Like other iPads, the Pro is made of aluminum and glass; there's just a lot more of it. The device measures 12 x 8.7 x 0.27 inches and weighs 1.57 pounds without the Smart Keyboard attached and 2.33 pounds with it. By comparison, Microsoft's Surface Pro 4 weighs a slightly heavier 2.37 pounds and measures a thicker 11.5 x 7.9x 0.33 inches. Then again, the Surface Pro 4 includes a full-size USB port and a mini DisplayPort, as well as a built-in kickstand.

Despite the device's svelteness, I felt the heft of the iPad Pro almost immediately when surfing the Web and playing games. Unless you're looking to Hulk-out your forearms, this is a device you'll want to balance on your lap or use on a table most of the time. This is not an issue I've experienced with the 0.98-pound iPad Air 2.

Display: Practically Perfect

The iPad Pro provides one of the most immersive and detailed viewing experiences I've enjoyed on a mobile device. When watching the trailer for Star Wars: Episode VII - The Force Awakens on the 12.9-inch display (2732 x 2048 pixels), I could make out folds in the rich, red Empire tapestry in the background, which popped against the white Stormtrooper uniforms. The 12.3-inch Surface Pro 4's screen doesn't offer as many overall pixels, at 2736 x 1724, but it packs more pixels per inch (267 dpi versus 264 dpi on the iPad Pro).

I was equally impressed when I looked at a close-up shot of Peyton Manning while using Apple's News app on the iPad Pro. I could see the subtle dotted pattern on his bold orange jersey and even a reflection of the stadium in his shiny helmet. The text from The New York Times was just as crisp as the photo.

The iPad Pro's screen has more going for it than 5 million-plus pixels. The display turned in high marks across the board on our lab tests. Using our colorimeter, the panel registered 374 nits of brightness, 111 percent of the sRGB color gamut and a Delta-E color accuracy rating of 0.19 (0 is perfect).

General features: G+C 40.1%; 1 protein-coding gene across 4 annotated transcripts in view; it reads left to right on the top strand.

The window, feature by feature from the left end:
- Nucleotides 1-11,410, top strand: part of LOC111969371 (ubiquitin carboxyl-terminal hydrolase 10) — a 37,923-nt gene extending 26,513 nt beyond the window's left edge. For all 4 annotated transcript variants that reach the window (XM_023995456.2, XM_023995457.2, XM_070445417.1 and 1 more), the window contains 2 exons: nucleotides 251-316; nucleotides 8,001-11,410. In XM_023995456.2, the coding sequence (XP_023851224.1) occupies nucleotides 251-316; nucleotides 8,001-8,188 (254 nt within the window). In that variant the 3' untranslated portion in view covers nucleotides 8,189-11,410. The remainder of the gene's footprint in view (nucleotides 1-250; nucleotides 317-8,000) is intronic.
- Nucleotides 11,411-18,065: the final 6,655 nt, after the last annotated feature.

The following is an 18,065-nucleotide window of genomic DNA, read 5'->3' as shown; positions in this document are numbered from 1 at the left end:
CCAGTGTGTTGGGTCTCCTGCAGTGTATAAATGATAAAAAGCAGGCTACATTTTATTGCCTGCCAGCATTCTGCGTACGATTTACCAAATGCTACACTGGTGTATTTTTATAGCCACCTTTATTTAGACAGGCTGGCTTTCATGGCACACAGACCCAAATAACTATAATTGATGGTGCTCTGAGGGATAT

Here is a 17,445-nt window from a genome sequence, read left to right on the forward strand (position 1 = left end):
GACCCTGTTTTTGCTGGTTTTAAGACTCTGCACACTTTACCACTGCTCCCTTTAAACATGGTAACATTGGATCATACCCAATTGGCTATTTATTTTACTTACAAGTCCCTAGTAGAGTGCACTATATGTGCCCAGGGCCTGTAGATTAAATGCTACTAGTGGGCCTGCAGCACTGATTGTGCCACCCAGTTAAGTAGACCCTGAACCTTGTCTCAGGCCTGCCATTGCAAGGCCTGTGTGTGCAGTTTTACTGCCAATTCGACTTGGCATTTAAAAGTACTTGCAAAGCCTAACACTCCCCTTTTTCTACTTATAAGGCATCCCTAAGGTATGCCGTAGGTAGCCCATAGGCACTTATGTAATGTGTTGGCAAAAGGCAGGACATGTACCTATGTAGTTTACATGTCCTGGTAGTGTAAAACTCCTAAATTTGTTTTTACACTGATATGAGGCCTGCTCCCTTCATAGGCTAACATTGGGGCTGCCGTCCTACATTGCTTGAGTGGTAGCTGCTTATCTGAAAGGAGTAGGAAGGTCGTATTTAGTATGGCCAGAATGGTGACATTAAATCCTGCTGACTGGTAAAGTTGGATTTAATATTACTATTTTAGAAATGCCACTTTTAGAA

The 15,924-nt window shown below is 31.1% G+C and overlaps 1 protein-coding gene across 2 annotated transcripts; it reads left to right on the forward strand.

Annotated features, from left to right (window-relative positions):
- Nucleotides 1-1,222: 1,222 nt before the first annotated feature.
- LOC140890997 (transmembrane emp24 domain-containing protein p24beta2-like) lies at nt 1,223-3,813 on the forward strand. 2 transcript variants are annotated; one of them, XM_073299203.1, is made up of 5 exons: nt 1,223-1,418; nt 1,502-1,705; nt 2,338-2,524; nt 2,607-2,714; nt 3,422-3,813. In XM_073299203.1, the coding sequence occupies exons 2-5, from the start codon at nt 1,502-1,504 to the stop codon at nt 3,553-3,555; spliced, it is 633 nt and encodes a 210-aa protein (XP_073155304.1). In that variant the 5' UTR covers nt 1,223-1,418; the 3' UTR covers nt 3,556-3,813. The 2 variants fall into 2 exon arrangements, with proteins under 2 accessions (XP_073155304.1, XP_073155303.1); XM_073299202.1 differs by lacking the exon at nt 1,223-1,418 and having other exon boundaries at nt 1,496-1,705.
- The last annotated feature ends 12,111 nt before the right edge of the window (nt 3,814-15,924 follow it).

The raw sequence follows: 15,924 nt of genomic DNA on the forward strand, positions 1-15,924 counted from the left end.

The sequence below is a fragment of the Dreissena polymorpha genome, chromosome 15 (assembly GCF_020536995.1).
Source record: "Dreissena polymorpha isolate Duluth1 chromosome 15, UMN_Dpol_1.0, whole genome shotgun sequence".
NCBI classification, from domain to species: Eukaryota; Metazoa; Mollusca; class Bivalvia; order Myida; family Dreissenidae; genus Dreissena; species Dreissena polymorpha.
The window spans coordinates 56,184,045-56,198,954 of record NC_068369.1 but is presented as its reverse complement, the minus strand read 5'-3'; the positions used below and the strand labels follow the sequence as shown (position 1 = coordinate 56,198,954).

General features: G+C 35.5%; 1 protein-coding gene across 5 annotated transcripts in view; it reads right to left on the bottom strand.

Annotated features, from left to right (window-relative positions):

By comparison, the Surface Pro 4 has a slightly brighter screen (382 nits), but it doesn't display as much of the color gamut (99.7 percent) and isn't quite as accurate (0.35 Delta-E).

Audio: The Fantastic Four

With four speakers on the iPad Pro -- two on each side -- this tablet produces surprisingly powerful sound. The opening horns in the Star Wars trailer sounded hauntingly somber (with a tinge of hope), and the crackling beat in The Weeknd's "Can't Feel My Face" reverberated throughout a large kitchen. I didn't even feel the need to fire up my Bluetooth speaker when streaming Pandora.

MORE: Best 2-in-1s (Laptop/Tablet Hybrids)

In a very clever engineering trick, the top two speakers on the iPad Pro handle the mid and high frequencies, and all four deliver bass. But when you flip the tablet around, the two speakers now on top handle the mids and highs.

Apple Pencil: Best Reason to Buy the iPad Pro

The $99 Apple Pencil is far from the first stylus made for an iPad, but it's miles better than previous third-party attempts. That's because the iPad Pro scans for its tip 240 times per second, which Apple says gives it the ability to collect twice as many data points as your finger can. Other styli have merely replicated a small finger.